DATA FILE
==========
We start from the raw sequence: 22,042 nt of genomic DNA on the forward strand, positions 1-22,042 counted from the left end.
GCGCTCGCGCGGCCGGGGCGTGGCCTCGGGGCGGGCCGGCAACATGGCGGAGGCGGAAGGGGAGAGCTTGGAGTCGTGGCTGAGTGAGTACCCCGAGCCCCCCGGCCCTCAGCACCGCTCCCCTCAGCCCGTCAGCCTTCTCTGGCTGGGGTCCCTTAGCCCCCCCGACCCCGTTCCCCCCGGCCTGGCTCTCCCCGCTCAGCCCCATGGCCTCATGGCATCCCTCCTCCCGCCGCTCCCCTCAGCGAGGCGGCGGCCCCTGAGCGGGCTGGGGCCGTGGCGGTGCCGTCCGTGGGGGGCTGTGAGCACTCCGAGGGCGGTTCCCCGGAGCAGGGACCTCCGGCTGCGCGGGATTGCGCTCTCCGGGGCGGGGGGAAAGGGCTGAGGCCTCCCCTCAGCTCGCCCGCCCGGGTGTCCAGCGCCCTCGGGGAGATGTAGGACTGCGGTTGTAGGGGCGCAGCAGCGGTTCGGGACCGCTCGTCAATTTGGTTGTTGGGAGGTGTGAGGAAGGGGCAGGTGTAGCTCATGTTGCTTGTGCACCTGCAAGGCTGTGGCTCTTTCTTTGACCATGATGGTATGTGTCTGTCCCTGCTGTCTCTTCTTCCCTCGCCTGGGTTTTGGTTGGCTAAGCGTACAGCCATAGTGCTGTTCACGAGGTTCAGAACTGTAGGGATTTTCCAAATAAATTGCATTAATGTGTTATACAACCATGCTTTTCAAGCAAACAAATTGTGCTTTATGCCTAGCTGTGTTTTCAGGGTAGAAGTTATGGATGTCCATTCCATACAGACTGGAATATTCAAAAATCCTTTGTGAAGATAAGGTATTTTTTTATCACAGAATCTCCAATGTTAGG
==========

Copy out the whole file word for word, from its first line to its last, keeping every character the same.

We start from the raw sequence: 22,042 nt of genomic DNA on the forward strand, positions 1-22,042 counted from the left end.
GCGCTCGCGCGGCCGGGGCGTGGCCTCGGGGCGGGCCGGCAACATGGCGGAGGCGGAAGGGGAGAGCTTGGAGTCGTGGCTGAGTGAGTACCCCGAGCCCCCCGGCCCTCAGCACCGCTCCCCTCAGCCCGTCAGCCTTCTCTGGCTGGGGTCCCTTAGCCCCCCCGACCCCGTTCCCCCCGGCCTGGCTCTCCCCGCTCAGCCCCATGGCCTCATGGCATCCCTCCTCCCGCCGCTCCCCTCAGCGAGGCGGCGGCCCCTGAGCGGGCTGGGGCCGTGGCGGTGCCGTCCGTGGGGGGCTGTGAGCACTCCGAGGGCGGTTCCCCGGAGCAGGGACCTCCGGCTGCGCGGGATTGCGCTCTCCGGGGCGGGGGGAAAGGGCTGAGGCCTCCCCTCAGCTCGCCCGCCCGGGTGTCCAGCGCCCTCGGGGAGATGTAGGACTGCGGTTGTAGGGGCGCAGCAGCGGTTCGGGACCGCTCGTCAATTTGGTTGTTGGGAGGTGTGAGGAAGGGGCAGGTGTAGCTCATGTTGCTTGTGCACCTGCAAGGCTGTGGCTCTTTCTTTGACCATGATGGTATGTGTCTGTCCCTGCTGTCTCTTCTTCCCTCGCCTGGGTTTTGGTTGGCTAAGCGTACAGCCATAGTGCTGTTCACGAGGTTCAGAACTGTAGGGATTTTCCAAATAAATTGCATTAATGTGTTATACAACCATGCTTTTCAAGCAAACAAATTGTGCTTTATGCCTAGCTGTGTTTTCAGGGTAGAAGTTATGGATGTCCATTCCATACAGACTGGAATATTCAAAAATCCTTTGTGAAGATAAGGTATTTTTTTATCACAGAATCTCCAATGTTAGG